Carbon Fiber Round-Up: November 2014
Programmable Carbon Fiber
The Self-Assembly Lab at MIT has developed materials that can be programmed to transform their shape autonomously. Materials react with passive energy sources, like water, heat, or light, to fold and twist to a desired shape. Carbon fiber is one of those materials.
It’s reported that Self-Assembly Lab Director Skylar Tibbits and his group are working with industry partners, like company Carbitex, to produce the self-transforming carbon fiber—fully cured but flexible, and printable to make it active. It looks like the programmable carbon is headed for use in aerospace and the automotive industry.
Airfoils on your car can change shape on their own when it begins to rain? It could make for better road control and it could happen sooner than later.
College students have already begun to prepare for next year’s Formula Hybrid competition, to take place in April 2015 at the New Hampshire Motor Speedway. Sponsored by Darmouth College, the competition is an interdisciplinary design and engineering challenge for undergraduate and graduate university students. Teams must collaboratively design and build a formula-style electric or plug-in hybrid racecar and compete in a series of events. Teams are usually a collaboration of mechanical and electrical engineering students, with composite technology coming into play. Fibre Glast Developments is excited to be a second-year sponsor in 2015!
“More you, less chair.” That’s how Carbon Black is marketing their new, trimmed-down wheelchair design, made almost entirely from carbon fiber. The chair features a unique monocoque design with no external frame—the seat itself is a key part of the structure, creating a strong, stiff chair using the least components possible. External attachments, including wheels, can be quickly and easily removed, making it easier to transport. It weighs in at less than 20 pounds.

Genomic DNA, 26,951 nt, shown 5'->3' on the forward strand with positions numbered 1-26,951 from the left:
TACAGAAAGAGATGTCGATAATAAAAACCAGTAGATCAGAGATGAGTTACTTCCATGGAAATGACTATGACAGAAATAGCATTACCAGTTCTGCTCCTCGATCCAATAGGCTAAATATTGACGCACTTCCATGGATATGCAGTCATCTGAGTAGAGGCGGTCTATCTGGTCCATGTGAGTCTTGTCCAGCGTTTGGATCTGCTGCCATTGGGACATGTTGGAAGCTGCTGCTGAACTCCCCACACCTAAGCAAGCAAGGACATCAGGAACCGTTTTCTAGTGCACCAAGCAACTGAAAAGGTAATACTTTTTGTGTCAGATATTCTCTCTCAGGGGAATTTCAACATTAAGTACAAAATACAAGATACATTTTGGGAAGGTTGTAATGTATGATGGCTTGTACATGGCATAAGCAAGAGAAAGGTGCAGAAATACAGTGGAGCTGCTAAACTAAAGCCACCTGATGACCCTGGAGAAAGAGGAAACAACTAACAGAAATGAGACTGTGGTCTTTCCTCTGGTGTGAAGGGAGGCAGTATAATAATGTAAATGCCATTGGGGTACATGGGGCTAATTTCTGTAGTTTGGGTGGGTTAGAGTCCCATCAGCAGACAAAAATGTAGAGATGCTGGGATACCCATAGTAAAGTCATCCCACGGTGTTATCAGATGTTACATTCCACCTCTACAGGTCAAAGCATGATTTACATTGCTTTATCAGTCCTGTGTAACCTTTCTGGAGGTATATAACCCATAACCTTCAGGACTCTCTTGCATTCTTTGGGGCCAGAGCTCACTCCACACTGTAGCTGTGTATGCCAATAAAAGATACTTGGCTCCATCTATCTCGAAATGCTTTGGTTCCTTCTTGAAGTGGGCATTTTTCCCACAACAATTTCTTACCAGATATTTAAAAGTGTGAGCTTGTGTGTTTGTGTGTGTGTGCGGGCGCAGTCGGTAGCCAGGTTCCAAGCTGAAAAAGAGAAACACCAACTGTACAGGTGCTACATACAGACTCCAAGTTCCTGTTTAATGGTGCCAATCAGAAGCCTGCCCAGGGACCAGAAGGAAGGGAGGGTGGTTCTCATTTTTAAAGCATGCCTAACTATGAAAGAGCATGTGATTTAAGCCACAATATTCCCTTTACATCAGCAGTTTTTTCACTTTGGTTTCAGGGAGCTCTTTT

Chair designers, which included input from Formula 1 engineers, also note that carbon fiber monocoque design minimizes vibration rolling and delivers a suspension much like that of conventional wheelchairs—without any added weight.
The carbon chair can be built to user size and configuration requirements, and provides a comfortable base without compromising appearance. It’s sleek and durable, with performance designed around the needs and preferences of the user.
Solar Impulse 2
The Solar Impulse 2 (Si2) is on track to be the first solar airplane ever to fly round-the-world without a drop of fuel.
This revolutionary single-seater aircraft made of carbon fiber has a wingspan of more than 230 feet (72 meters, larger than that of the Boeing 747-81) for a weight of just over 5,000 pounds, equivalent to that of a car.
The 17,000 solar cells built into the wing supply four electric motors (17.5 CV each) with renewable energy.
During the day, the solar cells recharge lithium batteries which allow the aircraft to fly at night and therefore to have virtually unlimited autonomy.
It’s expected the Si2 will be piloted in a total of 10 legs by co-founders Bertrand Piccard and Andre Borschberg—both of whom piloted the first day-and-night flight of the original Solar Impulse. Read up on the initial Solar Impulse flight in a previous blog article. And look for the Si2 round-the-world flight to launch in March 2015 from Abu Dhabi.
Carbon fiber delivers the highest strength- and stiffness-for-weight in the composite industry—more than any other common reinforcement and even most traditional building materials. Among reinforcements, it boasts incredible tensile, compressive, and flexural strength, as well. To maximize these strength properties for any lamination, it is recommended for use with an epoxy, like our System 2000 Epoxy. Check out our complete selection of carbon fiber fabrics, tow, sleeve, and more on product pages at FibreGlast.com.